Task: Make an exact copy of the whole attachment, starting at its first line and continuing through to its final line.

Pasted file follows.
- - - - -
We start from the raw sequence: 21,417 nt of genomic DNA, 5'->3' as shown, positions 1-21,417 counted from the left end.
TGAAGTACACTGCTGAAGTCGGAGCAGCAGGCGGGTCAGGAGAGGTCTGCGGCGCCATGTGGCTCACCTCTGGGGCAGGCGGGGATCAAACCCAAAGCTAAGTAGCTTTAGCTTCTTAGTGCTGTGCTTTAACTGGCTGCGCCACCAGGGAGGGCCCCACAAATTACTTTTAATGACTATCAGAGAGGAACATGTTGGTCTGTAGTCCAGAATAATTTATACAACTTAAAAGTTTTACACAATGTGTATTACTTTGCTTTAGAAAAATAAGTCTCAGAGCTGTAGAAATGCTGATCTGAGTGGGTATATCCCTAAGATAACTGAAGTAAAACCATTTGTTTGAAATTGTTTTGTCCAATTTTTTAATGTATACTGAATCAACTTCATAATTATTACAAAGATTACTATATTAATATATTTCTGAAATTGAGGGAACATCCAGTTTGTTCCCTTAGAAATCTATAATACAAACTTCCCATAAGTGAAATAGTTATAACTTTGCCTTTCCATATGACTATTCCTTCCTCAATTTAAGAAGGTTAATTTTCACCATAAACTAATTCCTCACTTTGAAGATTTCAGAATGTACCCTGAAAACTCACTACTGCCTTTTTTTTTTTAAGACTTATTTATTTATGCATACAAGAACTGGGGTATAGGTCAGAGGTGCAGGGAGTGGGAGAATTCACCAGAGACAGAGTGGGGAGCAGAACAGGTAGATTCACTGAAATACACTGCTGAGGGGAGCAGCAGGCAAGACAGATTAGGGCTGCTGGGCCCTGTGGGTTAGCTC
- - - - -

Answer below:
We start from the raw sequence: 21,417 nt of genomic DNA, 5'->3' as shown, positions 1-21,417 counted from the left end.
TGAAGTACACTGCTGAAGTCGGAGCAGCAGGCGGGTCAGGAGAGGTCTGCGGCGCCATGTGGCTCACCTCTGGGGCAGGCGGGGATCAAACCCAAAGCTAAGTAGCTTTAGCTTCTTAGTGCTGTGCTTTAACTGGCTGCGCCACCAGGGAGGGCCCCACAAATTACTTTTAATGACTATCAGAGAGGAACATGTTGGTCTGTAGTCCAGAATAATTTATACAACTTAAAAGTTTTACACAATGTGTATTACTTTGCTTTAGAAAAATAAGTCTCAGAGCTGTAGAAATGCTGATCTGAGTGGGTATATCCCTAAGATAACTGAAGTAAAACCATTTGTTTGAAATTGTTTTGTCCAATTTTTTAATGTATACTGAATCAACTTCATAATTATTACAAAGATTACTATATTAATATATTTCTGAAATTGAGGGAACATCCAGTTTGTTCCCTTAGAAATCTATAATACAAACTTCCCATAAGTGAAATAGTTATAACTTTGCCTTTCCATATGACTATTCCTTCCTCAATTTAAGAAGGTTAATTTTCACCATAAACTAATTCCTCACTTTGAAGATTTCAGAATGTACCCTGAAAACTCACTACTGCCTTTTTTTTTTTAAGACTTATTTATTTATGCATACAAGAACTGGGGTATAGGTCAGAGGTGCAGGGAGTGGGAGAATTCACCAGAGACAGAGTGGGGAGCAGAACAGGTAGATTCACTGAAATACACTGCTGAGGGGAGCAGCAGGCAAGACAGATTAGGGCTGCTGGGCCCTGTGGGTTAGCTC